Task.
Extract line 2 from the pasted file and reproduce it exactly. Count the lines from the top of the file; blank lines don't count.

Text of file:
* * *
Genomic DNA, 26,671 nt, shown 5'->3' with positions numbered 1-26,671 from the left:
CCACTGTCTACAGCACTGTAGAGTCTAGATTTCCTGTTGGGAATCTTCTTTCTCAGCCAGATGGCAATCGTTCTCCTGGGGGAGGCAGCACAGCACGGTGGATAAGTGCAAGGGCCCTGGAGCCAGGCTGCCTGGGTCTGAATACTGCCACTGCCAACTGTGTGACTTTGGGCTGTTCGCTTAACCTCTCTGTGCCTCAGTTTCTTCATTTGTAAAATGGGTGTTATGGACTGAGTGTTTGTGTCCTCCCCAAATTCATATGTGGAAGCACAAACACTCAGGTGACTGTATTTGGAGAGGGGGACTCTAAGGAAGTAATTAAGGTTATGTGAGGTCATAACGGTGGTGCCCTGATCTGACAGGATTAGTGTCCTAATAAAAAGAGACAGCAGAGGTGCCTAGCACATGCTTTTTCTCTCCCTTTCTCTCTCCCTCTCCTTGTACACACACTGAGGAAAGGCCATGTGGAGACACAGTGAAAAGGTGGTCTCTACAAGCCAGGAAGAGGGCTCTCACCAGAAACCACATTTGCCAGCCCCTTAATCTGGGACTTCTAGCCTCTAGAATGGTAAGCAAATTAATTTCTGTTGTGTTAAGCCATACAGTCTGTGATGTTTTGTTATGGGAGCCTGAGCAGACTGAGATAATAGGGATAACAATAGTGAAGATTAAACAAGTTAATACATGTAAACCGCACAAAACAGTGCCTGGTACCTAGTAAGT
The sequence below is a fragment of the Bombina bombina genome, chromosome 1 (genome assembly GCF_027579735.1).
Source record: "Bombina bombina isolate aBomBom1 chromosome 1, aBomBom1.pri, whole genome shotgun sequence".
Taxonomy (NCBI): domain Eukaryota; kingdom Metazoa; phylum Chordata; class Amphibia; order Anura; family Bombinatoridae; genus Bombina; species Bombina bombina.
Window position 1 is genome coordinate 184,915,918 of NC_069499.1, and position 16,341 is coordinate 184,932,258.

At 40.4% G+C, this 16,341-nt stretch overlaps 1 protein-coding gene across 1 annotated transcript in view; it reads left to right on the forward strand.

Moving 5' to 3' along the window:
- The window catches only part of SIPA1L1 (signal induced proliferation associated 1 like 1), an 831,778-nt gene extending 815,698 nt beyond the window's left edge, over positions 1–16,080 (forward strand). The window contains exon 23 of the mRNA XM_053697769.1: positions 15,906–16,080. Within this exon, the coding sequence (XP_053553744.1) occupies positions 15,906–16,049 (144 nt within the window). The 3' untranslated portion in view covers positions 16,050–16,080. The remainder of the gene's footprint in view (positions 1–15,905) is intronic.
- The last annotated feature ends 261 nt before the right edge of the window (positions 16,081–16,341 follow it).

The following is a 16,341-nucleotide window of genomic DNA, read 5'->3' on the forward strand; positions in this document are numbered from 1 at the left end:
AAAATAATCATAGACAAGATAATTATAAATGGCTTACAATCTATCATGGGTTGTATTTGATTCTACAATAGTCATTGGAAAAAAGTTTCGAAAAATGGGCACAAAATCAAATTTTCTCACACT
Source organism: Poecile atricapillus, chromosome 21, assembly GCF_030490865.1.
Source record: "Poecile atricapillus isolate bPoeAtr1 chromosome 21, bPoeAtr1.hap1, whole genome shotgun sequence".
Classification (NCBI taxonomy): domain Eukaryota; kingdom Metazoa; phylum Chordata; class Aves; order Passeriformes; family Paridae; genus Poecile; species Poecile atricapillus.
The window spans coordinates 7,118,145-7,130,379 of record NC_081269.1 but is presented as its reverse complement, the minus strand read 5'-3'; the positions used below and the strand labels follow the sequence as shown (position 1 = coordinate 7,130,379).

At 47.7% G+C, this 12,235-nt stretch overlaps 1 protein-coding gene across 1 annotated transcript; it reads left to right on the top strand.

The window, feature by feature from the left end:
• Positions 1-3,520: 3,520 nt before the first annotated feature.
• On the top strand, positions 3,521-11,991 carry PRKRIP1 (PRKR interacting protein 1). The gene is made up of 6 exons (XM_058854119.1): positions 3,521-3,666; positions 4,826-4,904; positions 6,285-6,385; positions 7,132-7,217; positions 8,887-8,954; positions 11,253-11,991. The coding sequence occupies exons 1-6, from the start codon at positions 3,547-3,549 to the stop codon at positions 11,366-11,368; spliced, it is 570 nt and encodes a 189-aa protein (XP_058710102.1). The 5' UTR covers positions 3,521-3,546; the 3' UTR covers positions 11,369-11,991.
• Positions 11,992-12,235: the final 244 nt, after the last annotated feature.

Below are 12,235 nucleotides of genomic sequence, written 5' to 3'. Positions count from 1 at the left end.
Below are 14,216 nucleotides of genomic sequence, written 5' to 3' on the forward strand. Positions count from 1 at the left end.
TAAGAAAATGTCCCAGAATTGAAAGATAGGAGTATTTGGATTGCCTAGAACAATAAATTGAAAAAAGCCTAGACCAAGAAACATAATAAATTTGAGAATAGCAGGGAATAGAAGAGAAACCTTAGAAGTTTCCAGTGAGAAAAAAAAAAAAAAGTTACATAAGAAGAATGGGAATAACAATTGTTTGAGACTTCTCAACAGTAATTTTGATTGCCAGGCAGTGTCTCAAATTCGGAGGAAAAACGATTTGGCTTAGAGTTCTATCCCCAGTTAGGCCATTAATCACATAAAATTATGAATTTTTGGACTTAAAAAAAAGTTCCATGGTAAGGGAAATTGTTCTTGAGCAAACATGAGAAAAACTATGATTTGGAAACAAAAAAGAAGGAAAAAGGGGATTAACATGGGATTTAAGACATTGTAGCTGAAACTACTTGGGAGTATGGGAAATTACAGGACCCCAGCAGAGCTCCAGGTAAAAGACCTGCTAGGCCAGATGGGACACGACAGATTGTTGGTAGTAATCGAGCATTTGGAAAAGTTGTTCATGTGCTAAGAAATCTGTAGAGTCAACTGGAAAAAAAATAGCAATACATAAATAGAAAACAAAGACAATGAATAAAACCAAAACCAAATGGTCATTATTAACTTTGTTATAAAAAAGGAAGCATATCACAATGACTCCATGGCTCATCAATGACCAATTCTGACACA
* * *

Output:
CCACTGTCTACAGCACTGTAGAGTCTAGATTTCCTGTTGGGAATCTTCTTTCTCAGCCAGATGGCAATCGTTCTCCTGGGGGAGGCAGCACAGCACGGTGGATAAGTGCAAGGGCCCTGGAGCCAGGCTGCCTGGGTCTGAATACTGCCACTGCCAACTGTGTGACTTTGGGCTGTTCGCTTAACCTCTCTGTGCCTCAGTTTCTTCATTTGTAAAATGGGTGTTATGGACTGAGTGTTTGTGTCCTCCCCAAATTCATATGTGGAAGCACAAACACTCAGGTGACTGTATTTGGAGAGGGGGACTCTAAGGAAGTAATTAAGGTTATGTGAGGTCATAACGGTGGTGCCCTGATCTGACAGGATTAGTGTCCTAATAAAAAGAGACAGCAGAGGTGCCTAGCACATGCTTTTTCTCTCCCTTTCTCTCTCCCTCTCCTTGTACACACACTGAGGAAAGGCCATGTGGAGACACAGTGAAAAGGTGGTCTCTACAAGCCAGGAAGAGGGCTCTCACCAGAAACCACATTTGCCAGCCCCTTAATCTGGGACTTCTAGCCTCTAGAATGGTAAGCAAATTAATTTCTGTTGTGTTAAGCCATACAGTCTGTGATGTTTTGTTATGGGAGCCTGAGCAGACTGAGATAATAGGGATAACAATAGTGAAGATTAAACAAGTTAATACATGTAAACCGCACAAAACAGTGCCTGGTACCTAGTAAGT